The March 2016 Bodhi College newsletter contains links to longer articles by three of the four core members of the college faculty, Ancincano M. Weber, John Peacock and Stephen Batchelor. As there’s no facility to discuss them on the Bodhi College website, feel free to comment on them here.
Beyond scientific materialism and religious belief
Akincano M. Weber
Is there a middle path, a living Buddhism, beyond approaches either conveniently tailored to my likings and congenial to my comfort-seeking habits and one demanding credulous traditionalist partisanship to one of the existing lineages?
Maybe the option between self-serving arbitrariness and dogged orthodoxy is the old Western Enlightenment project. Leaving behind familiar perceptual grounds, moving out of the comfort zone of personal views and beyond an intellectual world where the only alternatives seem to be scientific materialism or religious belief takes effort, independent thinking and maturity of mind.
This entails going beyond the various traditions’ exclusive claims to correctness in their interpretation of Buddhist teachings and, more generally, the mythification of their own history. It also means going beyond the simplistic impulse to debunk all these traditions and start from scratch with a ‘reasonable’ Buddhism.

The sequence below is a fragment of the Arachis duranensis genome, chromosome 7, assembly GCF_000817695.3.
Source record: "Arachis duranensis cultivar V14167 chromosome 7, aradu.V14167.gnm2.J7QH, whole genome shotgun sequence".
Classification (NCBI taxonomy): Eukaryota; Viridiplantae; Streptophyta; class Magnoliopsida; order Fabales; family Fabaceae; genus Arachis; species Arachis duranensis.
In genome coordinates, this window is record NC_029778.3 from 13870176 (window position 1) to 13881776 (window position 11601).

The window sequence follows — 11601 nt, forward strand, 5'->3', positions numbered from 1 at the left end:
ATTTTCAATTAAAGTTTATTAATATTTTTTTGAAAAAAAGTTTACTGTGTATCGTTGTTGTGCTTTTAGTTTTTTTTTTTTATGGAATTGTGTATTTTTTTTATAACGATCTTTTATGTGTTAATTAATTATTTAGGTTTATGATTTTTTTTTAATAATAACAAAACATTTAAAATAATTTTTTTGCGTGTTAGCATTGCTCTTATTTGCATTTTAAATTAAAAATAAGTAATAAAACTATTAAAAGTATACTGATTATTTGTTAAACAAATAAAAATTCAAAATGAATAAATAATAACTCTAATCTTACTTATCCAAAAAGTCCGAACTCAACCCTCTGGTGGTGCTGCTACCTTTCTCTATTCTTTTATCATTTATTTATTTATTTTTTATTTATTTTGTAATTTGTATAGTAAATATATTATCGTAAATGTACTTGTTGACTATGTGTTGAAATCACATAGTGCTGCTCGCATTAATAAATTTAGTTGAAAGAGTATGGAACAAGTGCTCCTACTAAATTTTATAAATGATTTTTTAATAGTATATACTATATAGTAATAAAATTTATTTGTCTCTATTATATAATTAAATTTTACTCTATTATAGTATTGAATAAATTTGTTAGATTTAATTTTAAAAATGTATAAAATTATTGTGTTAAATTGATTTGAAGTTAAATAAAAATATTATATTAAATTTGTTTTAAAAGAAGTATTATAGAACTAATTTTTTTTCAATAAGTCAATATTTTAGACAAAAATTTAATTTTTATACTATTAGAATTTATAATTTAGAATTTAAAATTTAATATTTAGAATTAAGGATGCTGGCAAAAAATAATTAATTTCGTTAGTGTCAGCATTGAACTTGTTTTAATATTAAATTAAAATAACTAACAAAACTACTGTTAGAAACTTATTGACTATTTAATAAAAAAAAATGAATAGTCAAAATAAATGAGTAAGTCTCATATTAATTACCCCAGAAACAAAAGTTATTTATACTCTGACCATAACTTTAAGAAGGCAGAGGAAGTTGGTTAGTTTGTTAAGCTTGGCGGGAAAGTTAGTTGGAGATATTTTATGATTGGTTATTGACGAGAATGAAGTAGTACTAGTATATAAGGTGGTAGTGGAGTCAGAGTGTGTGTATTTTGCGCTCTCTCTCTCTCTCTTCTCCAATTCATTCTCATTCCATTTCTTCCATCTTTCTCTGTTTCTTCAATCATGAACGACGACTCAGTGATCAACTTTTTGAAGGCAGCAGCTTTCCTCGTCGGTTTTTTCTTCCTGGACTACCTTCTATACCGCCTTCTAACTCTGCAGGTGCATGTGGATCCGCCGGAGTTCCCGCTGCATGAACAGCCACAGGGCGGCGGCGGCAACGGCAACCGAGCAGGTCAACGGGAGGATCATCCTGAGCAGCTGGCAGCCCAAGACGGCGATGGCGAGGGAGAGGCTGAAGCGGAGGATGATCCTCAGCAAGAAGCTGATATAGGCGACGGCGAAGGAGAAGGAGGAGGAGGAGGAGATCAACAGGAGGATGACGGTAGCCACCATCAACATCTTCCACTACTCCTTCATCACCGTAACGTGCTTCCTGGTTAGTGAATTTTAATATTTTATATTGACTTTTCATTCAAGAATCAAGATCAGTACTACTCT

Reflections on language, culture and social identity
The Buddha’s treatment of language would perplex scholars trained in Brahmin philology and offers an entirely different perspective on our relationship to language. One of the discoveries I have made in the course of my own study of the Buddha’s Dhamma is that it is distorted when not understood in its own terms. This applies very particularly to his understanding of language.
The Secularisation of Buddhism
The emergence of Secular Buddhism is seen by its advocates as an overdue reformation of the tradition: one that empowers the individual by returning him or her to the core principles, values and practices taught by the historical Gotama before they mutated into an Indian religion.
In this light, Secular Buddhism may be far closer in spirit and style to the Hellenistic philosophies of Scepticism, Epicureanism or Stoicism than to Judaism, Christianity or Islam.
A secular Buddhist celebrates the adoption of mindfulness in non-religious settings, while recognising that for its potential to be fully realised a meditative practice alone is insufficient.
Just as Jon Kabat-Zinn and others have secularised Buddhist mindfulness, the challenge now is to secularise Buddhist ethics and philosophy in such a way that they can address the current conditions of our world by articulating a way a life in which humans and other beings can flourish together on this earth.